Military RF market expanding thanks to GaN, commercial manufacturing practicesStory
February 26, 2016
The U.S. military relies more and more on sophisticated radar and electronic warfare (EW) systems to maintain strategic advantage in peace and in wartime. This also means more demand for RF and microwave technology, a demand that is growing faster than the military market itself, says Doug Carlson, Vice President of Strategy for MACOM. In the following Q & A he discusses this market trend as well as the impact of Gallium Nitride (GaN) technology on military radar systems, how commercial manufacturing practices are lowering the life cycle costs of military semiconductors, and how the defense industry needs to do a better job of recruiting young engineering talent.
MCHALE REPORT: Please provide a brief description of your responsibility within MACOM and your group’s role within the company.
CARLSON: I’m the Vice President of Strategy and I focus on the RF and microwave side of MACOM where I work with product lines and business units to help develop strategy and roadmaps and technology -- looking out the next three to five years. I also spend a large amount of time on large account development for the aerospace and defense markets.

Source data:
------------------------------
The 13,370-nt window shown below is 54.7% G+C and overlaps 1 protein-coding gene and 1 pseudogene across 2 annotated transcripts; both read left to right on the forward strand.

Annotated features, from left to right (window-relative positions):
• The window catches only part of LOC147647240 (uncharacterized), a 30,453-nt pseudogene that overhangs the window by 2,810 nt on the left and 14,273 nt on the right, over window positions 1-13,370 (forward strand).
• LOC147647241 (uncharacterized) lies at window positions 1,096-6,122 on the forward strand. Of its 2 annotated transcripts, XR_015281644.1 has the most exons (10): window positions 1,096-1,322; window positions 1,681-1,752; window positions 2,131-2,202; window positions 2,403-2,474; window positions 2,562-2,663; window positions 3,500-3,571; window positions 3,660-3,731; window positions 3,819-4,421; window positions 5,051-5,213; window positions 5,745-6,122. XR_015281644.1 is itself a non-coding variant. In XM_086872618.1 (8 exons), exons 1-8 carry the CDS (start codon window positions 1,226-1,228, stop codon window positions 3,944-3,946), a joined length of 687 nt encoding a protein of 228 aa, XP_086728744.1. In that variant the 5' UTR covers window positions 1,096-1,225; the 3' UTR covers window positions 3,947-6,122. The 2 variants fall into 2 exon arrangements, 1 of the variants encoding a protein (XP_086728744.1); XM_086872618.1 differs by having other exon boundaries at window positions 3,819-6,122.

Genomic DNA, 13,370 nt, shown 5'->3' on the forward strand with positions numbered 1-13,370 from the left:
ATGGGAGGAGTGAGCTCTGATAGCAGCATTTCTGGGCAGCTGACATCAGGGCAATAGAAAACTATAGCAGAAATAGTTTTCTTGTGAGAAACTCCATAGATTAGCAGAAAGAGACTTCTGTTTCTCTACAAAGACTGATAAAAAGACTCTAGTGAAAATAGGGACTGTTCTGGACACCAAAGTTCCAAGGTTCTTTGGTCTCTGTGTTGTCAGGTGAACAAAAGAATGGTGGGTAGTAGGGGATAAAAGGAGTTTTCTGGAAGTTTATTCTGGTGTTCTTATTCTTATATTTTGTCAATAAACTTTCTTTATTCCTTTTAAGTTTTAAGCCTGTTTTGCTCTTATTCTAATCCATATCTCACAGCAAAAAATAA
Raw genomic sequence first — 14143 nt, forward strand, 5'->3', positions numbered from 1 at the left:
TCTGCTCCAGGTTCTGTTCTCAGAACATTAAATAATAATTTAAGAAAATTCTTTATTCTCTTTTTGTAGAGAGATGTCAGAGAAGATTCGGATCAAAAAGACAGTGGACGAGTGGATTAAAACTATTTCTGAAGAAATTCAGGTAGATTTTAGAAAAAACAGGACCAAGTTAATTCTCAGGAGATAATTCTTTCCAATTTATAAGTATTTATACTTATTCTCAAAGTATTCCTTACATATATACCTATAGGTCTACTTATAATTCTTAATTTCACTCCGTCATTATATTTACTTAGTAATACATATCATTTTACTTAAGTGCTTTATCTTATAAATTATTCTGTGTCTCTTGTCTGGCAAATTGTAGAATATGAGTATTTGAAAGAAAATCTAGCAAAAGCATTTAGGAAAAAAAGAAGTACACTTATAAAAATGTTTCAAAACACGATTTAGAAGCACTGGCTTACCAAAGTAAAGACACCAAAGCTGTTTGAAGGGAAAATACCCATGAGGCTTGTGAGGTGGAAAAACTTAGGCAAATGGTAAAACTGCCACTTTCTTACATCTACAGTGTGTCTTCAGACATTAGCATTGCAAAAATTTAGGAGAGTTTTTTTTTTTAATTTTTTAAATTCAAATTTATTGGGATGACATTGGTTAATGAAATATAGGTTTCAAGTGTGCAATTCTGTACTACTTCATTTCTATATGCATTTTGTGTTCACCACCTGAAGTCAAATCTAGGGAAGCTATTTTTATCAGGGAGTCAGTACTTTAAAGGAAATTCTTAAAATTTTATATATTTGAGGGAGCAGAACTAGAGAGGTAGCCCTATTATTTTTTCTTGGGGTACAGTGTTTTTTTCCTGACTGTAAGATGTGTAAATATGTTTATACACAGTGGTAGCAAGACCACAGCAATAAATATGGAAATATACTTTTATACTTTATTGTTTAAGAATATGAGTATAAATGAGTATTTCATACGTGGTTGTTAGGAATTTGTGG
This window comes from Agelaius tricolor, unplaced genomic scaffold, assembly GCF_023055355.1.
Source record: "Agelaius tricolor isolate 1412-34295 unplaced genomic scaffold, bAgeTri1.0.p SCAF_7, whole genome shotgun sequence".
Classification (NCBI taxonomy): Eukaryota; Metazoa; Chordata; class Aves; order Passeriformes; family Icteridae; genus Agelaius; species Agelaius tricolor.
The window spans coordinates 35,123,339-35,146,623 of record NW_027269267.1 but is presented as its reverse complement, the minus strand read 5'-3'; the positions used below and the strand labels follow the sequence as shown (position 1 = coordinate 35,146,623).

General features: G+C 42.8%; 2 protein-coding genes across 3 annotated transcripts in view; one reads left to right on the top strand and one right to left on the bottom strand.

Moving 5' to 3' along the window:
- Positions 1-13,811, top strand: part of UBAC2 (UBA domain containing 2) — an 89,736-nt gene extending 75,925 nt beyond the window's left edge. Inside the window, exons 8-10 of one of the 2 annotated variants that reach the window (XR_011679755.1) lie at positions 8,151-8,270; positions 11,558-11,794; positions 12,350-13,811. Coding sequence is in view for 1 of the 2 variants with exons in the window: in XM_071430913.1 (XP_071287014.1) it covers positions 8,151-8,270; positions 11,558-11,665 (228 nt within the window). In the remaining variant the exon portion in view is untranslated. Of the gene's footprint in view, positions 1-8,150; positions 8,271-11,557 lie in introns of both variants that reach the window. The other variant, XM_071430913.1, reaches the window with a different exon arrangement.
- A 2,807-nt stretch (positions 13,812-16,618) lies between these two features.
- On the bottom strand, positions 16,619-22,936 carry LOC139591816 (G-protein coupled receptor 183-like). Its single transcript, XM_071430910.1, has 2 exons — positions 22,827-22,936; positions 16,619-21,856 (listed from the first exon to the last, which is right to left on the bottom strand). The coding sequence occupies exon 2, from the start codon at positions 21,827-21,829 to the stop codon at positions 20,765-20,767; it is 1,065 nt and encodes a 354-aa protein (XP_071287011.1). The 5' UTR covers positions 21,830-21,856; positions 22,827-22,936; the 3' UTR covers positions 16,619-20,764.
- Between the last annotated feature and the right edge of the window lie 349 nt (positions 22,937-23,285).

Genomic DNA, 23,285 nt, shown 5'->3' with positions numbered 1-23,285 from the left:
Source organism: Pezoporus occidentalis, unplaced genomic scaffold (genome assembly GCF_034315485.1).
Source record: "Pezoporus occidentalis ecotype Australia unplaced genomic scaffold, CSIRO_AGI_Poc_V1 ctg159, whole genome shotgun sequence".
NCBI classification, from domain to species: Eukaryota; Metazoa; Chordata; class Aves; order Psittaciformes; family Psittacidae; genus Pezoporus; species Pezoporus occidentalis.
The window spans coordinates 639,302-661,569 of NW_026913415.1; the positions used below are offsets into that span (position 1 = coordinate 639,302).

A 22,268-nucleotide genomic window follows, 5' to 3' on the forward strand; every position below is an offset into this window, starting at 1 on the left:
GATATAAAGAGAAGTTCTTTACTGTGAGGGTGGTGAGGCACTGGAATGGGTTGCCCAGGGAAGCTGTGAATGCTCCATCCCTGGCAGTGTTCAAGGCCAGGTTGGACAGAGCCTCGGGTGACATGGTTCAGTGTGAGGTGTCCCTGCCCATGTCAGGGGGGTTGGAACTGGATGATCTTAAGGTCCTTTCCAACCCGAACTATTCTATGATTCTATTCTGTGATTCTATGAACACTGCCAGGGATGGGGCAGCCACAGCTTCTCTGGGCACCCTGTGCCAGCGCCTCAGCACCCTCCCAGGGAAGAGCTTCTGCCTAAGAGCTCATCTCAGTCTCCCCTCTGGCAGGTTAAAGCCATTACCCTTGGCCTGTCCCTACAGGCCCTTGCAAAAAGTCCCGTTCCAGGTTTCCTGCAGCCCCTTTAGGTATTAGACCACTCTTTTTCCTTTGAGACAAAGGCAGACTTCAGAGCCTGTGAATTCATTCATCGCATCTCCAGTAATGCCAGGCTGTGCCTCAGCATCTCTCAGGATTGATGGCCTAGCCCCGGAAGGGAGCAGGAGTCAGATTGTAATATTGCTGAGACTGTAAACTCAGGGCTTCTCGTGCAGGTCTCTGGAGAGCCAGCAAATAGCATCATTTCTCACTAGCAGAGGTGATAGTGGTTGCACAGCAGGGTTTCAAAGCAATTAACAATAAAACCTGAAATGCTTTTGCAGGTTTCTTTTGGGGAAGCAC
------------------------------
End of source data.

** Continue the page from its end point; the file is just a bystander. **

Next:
MCHALE REPORT: For military radar programs, what platforms do you see getting the most funding? Maritime, airborne, ground, space? What domains do most of MACOM’s products land in?
CARLSON: I think if you look out over the next decade the split between these domains should stay constant. We think the air domain is probably about 40 percent of the overall market and is driven by the numbers of planes that can be built vs. the number ships as well as the increase in radar antenna arrays being placed on aircraft. Second is land at 30 percent, then sea at 20 percent, and space at 10 percent. It should stay constant and flat in terms of ratios.
MACOM’s RF portfolios that range from discrete diodes to multifunctional assemblies – from components dating back to the 1960s to most modern stuff – see heavy participation in air, land, and today a lesser extent in sea platforms. We have little penetration into space-based systems, but are in some components. Very shortly you will see MACOM make a more aggressive push into high-reliability space products.
MCHALE REPORT: Do you see continued growth for RF technology in military applications with the recent increases in the DoD’s budget or will this market remain flat like others?
CARLSON: I actually think the overall aerospace and defense market will be flat to growing at a slight percentage, but RF content in this market will continue to expand faster than the market itself. We view active antenna technology as ubiquitous across multiple applications from communications to radar to electronic warfare. When military systems have active antennas the RF content goes up dramatically. The overall market will be flat, but as systems move to active antennas RF content will grow. Sensors are key to everything. Just because the military may not physically be there doesn’t mean they are not watching via blimps, drones, space platforms, etc.
MCHALE REPORT: What type of military radar systems are your components most often being designed into?